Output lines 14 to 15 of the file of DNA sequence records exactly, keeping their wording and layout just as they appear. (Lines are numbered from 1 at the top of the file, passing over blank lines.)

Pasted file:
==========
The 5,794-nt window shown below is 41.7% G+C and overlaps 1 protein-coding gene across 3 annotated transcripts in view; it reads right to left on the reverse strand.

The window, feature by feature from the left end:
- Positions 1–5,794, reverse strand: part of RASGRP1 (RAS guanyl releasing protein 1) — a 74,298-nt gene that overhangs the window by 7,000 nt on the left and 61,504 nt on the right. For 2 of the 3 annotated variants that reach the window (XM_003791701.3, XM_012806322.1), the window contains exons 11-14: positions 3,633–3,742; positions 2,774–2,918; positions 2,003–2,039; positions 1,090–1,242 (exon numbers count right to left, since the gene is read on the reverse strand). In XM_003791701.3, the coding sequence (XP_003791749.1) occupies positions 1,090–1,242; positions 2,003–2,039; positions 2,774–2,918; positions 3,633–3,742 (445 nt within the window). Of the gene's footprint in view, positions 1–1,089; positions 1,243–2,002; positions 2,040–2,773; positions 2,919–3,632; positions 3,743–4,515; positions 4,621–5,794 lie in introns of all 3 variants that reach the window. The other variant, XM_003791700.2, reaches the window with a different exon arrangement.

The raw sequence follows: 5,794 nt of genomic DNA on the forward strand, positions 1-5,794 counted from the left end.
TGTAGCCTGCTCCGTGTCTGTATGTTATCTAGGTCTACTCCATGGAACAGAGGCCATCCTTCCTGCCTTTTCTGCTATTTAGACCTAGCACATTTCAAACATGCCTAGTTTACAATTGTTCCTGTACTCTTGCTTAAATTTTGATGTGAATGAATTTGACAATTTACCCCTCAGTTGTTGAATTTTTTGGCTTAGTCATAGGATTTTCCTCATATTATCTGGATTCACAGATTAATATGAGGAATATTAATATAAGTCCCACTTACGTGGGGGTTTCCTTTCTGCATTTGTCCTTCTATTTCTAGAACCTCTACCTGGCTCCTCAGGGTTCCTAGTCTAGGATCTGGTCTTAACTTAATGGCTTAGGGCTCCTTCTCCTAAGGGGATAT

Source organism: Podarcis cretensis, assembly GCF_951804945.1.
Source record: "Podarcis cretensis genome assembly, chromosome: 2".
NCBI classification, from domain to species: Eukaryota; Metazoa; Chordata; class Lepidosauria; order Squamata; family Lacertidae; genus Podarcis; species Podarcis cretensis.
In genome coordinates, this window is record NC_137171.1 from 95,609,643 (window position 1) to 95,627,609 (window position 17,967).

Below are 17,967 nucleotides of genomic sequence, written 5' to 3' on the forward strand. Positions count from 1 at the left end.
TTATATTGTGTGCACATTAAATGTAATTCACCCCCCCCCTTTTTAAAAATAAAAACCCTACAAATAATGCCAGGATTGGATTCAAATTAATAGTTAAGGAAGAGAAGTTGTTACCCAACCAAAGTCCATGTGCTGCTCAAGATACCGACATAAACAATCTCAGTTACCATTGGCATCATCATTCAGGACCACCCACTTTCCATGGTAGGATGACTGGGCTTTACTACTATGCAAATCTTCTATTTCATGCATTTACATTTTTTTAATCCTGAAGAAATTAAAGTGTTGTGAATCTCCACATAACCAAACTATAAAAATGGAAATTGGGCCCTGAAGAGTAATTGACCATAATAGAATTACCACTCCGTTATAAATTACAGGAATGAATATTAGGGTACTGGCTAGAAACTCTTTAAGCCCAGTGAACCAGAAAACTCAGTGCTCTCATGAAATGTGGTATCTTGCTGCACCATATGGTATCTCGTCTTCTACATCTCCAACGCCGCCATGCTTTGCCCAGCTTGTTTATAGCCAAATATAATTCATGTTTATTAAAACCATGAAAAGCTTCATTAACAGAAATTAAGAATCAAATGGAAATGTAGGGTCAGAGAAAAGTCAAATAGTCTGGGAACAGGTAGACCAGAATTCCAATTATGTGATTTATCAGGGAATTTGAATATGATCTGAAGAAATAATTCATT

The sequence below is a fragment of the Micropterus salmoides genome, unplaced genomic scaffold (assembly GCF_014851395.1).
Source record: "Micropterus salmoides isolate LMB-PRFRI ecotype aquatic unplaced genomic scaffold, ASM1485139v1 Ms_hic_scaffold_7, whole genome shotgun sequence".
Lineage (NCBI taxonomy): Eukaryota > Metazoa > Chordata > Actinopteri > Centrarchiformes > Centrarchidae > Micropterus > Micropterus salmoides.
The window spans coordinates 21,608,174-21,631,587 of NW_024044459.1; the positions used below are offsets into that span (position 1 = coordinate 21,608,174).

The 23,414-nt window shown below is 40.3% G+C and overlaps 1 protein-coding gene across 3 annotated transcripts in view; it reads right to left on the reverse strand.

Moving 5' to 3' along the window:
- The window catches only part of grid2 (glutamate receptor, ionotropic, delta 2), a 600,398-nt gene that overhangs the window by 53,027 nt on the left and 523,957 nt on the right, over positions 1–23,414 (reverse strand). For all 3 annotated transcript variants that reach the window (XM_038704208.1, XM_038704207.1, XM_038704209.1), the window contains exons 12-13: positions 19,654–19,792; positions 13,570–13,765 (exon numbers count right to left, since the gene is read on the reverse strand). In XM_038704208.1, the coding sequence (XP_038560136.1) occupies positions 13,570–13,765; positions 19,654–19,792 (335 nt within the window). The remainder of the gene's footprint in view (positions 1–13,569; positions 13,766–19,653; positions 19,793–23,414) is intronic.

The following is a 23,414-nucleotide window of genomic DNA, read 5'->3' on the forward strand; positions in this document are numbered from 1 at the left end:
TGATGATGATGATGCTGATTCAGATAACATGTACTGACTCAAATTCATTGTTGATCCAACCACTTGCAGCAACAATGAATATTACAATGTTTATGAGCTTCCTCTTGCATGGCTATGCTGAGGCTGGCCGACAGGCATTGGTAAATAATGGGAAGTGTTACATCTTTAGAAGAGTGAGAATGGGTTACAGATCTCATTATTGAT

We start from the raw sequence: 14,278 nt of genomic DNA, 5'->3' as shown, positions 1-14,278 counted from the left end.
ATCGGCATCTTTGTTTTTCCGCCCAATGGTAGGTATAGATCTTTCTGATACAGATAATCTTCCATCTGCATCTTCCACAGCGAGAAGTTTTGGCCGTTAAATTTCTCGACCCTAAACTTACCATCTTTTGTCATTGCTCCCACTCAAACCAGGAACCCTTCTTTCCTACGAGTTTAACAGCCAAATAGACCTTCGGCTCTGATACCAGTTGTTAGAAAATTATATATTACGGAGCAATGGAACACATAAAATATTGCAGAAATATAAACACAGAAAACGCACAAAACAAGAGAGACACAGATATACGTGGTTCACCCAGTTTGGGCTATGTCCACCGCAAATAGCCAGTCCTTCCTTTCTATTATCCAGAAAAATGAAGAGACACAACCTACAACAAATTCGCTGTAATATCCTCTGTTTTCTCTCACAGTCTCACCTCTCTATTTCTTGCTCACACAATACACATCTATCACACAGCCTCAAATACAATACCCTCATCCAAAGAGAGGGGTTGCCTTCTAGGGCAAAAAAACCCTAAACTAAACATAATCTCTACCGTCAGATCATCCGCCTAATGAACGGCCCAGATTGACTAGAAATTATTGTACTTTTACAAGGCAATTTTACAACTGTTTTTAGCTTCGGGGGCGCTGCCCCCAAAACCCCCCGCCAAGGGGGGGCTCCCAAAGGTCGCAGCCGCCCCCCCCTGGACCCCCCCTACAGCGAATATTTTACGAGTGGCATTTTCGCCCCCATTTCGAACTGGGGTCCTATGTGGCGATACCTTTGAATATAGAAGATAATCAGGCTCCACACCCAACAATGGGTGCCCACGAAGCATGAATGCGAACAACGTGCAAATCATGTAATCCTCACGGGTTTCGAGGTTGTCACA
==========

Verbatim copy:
Lineage (NCBI taxonomy): Eukaryota > Metazoa > Chordata > Actinopteri > Centrarchiformes > Centrarchidae > Micropterus > Micropterus salmoides.
The window spans coordinates 21,608,174-21,631,587 of NW_024044459.1; the positions used below are offsets into that span (position 1 = coordinate 21,608,174).